Core Career Counselling Skills - Faculty Development

Core Career Counselling Skills - Faculty Development

Core Career Counselling Skills - Faculty Development


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<strong>Core</strong> <strong>Career</strong> <strong>Counselling</strong> <strong>Skills</strong>Ali and Graham (1996) provide a clear account of the use of counselling skills in acareer guidance session. According to this model, certain skills are more basic thanothers – although all levels of skills are essential for an effective session to takeplace.Active ListeningAt the base of the skills pyramid are the building blocks of an effective counsellingrelationship – Active Listening. This term means listening to:• The content of what is being said• How it is said• The possible meaning behind the words• The feelings expressed• The nature of any silencesActive Listening lays down the framework for empathy without which the listenercannot effectively use any of the other skills in the pyramid. As such, active listeningis used throughout the whole session.Understanding <strong>Skills</strong>This is the second level of the pyramid and includes the following skills:• Re-stating (repeating a word or phrase to draw the speaker’s attention to it)• Paraphrasing (the provider uses their own words to reflect back the gist ofwhat the speaker has been saying)• Summarising (Drawing together a number of key points. Helps move thediscussion forward)• Asking open questions (Although questions should not dominate the session.And ‘What’ and ‘How’ questions are often better than ‘Why’, which can soundjudgemental).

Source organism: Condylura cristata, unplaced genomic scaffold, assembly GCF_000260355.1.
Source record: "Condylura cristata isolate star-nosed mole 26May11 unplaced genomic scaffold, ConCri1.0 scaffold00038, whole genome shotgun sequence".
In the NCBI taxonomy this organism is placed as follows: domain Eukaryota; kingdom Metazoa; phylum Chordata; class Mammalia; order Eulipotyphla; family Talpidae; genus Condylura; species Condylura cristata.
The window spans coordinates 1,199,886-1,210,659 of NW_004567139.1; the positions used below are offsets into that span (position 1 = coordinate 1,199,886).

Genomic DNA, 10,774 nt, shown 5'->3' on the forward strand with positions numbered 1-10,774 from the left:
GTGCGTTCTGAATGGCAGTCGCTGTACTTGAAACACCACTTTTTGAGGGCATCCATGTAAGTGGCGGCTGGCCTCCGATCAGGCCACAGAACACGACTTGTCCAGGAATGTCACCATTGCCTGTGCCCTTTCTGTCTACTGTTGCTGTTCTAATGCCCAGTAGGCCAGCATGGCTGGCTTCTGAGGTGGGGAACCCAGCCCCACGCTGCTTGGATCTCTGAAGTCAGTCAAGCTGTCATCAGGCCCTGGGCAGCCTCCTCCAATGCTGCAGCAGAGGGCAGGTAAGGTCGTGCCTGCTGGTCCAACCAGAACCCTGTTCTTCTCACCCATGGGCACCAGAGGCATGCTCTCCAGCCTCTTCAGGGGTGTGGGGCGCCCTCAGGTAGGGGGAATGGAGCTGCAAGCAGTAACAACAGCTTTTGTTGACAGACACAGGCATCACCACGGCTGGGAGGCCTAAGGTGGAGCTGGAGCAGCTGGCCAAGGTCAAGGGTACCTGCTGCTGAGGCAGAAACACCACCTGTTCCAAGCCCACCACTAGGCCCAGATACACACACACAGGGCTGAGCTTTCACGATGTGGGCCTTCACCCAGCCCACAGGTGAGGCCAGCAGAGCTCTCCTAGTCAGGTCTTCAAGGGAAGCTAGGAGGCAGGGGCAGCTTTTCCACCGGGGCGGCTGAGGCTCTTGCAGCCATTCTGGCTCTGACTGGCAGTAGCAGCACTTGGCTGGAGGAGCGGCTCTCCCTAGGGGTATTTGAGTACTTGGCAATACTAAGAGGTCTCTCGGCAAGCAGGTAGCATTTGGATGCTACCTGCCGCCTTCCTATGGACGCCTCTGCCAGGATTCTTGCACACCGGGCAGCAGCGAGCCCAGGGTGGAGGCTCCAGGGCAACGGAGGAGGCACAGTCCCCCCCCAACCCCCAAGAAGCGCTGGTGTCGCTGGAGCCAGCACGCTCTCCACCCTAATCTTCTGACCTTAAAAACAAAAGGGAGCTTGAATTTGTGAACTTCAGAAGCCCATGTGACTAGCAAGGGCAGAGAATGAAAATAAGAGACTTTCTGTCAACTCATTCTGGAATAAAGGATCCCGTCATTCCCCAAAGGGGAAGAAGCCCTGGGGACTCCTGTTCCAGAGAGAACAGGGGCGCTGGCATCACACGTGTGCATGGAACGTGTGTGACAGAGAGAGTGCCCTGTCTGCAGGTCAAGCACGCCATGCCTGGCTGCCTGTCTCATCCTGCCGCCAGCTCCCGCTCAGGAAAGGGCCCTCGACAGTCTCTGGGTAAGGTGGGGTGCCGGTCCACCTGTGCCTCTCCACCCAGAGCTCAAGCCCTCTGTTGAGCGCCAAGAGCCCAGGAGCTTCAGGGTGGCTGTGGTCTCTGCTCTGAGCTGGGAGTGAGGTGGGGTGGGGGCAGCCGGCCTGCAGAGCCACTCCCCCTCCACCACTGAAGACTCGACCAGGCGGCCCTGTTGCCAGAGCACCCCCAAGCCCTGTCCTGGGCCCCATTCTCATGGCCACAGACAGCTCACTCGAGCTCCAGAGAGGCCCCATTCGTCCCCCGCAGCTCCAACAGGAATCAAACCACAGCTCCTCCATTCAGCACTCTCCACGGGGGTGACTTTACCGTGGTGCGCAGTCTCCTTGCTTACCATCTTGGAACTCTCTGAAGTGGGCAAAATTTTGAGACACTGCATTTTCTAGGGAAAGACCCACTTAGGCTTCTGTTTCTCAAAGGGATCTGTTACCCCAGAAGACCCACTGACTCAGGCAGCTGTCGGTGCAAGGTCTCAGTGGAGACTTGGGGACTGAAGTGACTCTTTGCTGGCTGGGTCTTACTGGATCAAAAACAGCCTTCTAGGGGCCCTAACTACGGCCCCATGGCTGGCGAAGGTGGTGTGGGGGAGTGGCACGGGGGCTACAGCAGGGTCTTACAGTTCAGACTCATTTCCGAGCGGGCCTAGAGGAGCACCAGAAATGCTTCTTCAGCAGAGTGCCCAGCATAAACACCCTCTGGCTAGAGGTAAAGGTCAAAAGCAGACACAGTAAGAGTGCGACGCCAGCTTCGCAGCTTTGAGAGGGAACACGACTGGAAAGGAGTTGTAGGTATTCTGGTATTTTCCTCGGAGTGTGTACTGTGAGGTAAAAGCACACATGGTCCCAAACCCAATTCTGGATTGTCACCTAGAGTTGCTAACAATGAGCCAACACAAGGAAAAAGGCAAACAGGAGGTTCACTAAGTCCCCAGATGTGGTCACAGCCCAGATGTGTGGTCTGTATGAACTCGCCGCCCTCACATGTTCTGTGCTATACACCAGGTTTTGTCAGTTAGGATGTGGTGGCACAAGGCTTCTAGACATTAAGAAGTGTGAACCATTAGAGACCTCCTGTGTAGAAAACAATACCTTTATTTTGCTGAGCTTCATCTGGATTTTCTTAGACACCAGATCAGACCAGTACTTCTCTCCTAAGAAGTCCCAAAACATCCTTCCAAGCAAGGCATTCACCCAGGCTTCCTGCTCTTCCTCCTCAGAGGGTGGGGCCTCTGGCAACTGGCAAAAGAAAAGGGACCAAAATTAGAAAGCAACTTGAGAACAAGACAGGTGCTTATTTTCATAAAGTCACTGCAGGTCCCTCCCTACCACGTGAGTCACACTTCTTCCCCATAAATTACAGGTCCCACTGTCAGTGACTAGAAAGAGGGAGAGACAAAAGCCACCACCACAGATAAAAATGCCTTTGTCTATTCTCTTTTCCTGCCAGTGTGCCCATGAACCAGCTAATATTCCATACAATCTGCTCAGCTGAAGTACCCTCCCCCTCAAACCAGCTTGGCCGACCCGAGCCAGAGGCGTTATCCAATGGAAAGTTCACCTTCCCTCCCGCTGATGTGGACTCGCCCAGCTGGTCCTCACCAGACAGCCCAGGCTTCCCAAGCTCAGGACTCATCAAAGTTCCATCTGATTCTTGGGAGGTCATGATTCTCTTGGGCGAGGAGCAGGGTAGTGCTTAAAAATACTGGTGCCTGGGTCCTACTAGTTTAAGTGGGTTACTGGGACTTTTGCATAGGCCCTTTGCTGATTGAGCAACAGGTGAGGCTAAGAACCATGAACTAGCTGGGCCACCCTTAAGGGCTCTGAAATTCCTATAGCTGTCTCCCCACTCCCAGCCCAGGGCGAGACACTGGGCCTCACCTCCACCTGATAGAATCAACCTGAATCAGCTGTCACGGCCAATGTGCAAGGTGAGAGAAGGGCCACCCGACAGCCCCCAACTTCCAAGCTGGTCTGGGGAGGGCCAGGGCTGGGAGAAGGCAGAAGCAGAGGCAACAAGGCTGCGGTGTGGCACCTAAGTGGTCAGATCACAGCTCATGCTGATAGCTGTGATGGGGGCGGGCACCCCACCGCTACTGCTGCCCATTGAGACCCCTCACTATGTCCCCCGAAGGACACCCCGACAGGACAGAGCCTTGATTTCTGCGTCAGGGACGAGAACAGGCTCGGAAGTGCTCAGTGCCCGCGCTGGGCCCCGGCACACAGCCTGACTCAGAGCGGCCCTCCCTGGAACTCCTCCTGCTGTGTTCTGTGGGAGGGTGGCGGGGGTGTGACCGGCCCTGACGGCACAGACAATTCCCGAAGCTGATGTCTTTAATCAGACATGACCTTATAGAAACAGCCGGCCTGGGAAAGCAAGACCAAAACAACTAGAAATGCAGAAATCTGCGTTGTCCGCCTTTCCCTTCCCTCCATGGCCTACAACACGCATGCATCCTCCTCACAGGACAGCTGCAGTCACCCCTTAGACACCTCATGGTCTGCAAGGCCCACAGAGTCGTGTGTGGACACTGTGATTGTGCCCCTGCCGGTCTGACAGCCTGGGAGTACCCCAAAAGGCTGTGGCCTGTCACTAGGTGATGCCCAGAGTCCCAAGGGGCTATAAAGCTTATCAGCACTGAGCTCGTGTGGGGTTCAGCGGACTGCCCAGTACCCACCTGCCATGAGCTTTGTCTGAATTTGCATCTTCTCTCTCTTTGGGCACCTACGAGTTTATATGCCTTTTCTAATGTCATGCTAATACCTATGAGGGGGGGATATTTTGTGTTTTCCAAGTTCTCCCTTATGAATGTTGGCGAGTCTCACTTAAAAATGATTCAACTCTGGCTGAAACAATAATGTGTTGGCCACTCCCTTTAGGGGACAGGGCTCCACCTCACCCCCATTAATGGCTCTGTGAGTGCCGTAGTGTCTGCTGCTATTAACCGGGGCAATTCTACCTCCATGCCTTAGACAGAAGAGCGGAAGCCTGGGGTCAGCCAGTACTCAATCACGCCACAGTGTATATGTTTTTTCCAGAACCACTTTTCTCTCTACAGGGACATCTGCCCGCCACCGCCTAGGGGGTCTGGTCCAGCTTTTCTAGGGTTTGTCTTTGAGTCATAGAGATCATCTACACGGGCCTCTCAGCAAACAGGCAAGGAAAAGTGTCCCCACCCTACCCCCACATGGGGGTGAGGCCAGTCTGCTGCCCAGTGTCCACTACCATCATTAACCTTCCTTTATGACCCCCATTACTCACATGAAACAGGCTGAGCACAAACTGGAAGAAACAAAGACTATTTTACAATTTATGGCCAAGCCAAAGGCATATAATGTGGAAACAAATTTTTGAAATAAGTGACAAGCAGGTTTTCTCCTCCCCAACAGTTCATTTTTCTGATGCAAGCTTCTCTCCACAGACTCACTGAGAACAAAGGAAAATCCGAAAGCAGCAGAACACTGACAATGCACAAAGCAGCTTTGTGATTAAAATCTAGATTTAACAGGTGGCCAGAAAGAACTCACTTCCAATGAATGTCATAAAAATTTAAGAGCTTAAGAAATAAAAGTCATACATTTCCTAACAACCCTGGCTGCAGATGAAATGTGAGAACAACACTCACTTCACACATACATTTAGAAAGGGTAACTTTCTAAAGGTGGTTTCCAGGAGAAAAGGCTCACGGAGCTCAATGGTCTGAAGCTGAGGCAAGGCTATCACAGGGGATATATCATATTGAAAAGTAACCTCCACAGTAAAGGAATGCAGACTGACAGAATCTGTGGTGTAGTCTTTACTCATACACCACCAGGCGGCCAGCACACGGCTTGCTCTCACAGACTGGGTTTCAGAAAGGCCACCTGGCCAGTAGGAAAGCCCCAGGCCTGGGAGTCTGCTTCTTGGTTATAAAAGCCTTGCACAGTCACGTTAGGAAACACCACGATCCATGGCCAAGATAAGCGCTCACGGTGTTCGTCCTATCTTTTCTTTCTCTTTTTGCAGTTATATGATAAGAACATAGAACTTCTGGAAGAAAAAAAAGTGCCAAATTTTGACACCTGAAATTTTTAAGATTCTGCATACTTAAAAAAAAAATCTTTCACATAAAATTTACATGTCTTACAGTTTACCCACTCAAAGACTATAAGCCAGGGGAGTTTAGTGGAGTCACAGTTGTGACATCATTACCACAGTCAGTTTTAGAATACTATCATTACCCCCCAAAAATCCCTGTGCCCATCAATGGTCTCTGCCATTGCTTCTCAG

The empathy that has been established through active listening continues to developas the individual is encouraged to review what they have said, to examine it, and tobegin to understand it.Interpretative <strong>Skills</strong>At the highest level of the pyramid are the interpretative skills (so called because inusing them, the provider of career support conveys their own interpretation of theissues that the recipient has been discussing. These skills include:• Challenging (e.g. pointing out inconsistencies)• Immediacy (drawing attention to what is happening in the here and now of theroom – so if for example a trainee has failed an interview, and in the sessionwith you gives a very long-winded unclear answer to a question, you couldgently point out the parallel)• Self-disclosureAli, L and Graham, B, 1996. The <strong>Counselling</strong> Approach to <strong>Career</strong>s Guidance.Routledge: London.

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